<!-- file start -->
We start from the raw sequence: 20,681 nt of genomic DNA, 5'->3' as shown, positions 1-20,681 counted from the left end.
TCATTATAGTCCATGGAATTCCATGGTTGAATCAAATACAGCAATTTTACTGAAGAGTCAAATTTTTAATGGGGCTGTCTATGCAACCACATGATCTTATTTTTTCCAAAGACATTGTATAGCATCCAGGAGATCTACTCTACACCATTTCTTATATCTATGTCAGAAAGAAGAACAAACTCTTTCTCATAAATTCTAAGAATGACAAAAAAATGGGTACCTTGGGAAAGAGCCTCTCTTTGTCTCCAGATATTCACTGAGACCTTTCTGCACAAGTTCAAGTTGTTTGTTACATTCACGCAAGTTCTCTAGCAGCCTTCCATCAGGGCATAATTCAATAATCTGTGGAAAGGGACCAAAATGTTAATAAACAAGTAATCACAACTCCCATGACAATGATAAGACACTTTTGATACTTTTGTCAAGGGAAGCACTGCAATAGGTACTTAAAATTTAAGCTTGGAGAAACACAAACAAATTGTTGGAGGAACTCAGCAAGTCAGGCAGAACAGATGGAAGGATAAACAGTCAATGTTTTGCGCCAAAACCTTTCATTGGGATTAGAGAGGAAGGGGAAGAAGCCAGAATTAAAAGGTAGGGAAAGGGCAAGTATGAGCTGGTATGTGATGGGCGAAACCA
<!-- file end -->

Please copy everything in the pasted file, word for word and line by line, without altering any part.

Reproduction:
We start from the raw sequence: 20,681 nt of genomic DNA, 5'->3' as shown, positions 1-20,681 counted from the left end.
TCATTATAGTCCATGGAATTCCATGGTTGAATCAAATACAGCAATTTTACTGAAGAGTCAAATTTTTAATGGGGCTGTCTATGCAACCACATGATCTTATTTTTTCCAAAGACATTGTATAGCATCCAGGAGATCTACTCTACACCATTTCTTATATCTATGTCAGAAAGAAGAACAAACTCTTTCTCATAAATTCTAAGAATGACAAAAAAATGGGTACCTTGGGAAAGAGCCTCTCTTTGTCTCCAGATATTCACTGAGACCTTTCTGCACAAGTTCAAGTTGTTTGTTACATTCACGCAAGTTCTCTAGCAGCCTTCCATCAGGGCATAATTCAATAATCTGTGGAAAGGGACCAAAATGTTAATAAACAAGTAATCACAACTCCCATGACAATGATAAGACACTTTTGATACTTTTGTCAAGGGAAGCACTGCAATAGGTACTTAAAATTTAAGCTTGGAGAAACACAAACAAATTGTTGGAGGAACTCAGCAAGTCAGGCAGAACAGATGGAAGGATAAACAGTCAATGTTTTGCGCCAAAACCTTTCATTGGGATTAGAGAGGAAGGGGAAGAAGCCAGAATTAAAAGGTAGGGAAAGGGCAAGTATGAGCTGGTATGTGATGGGCGAAACCA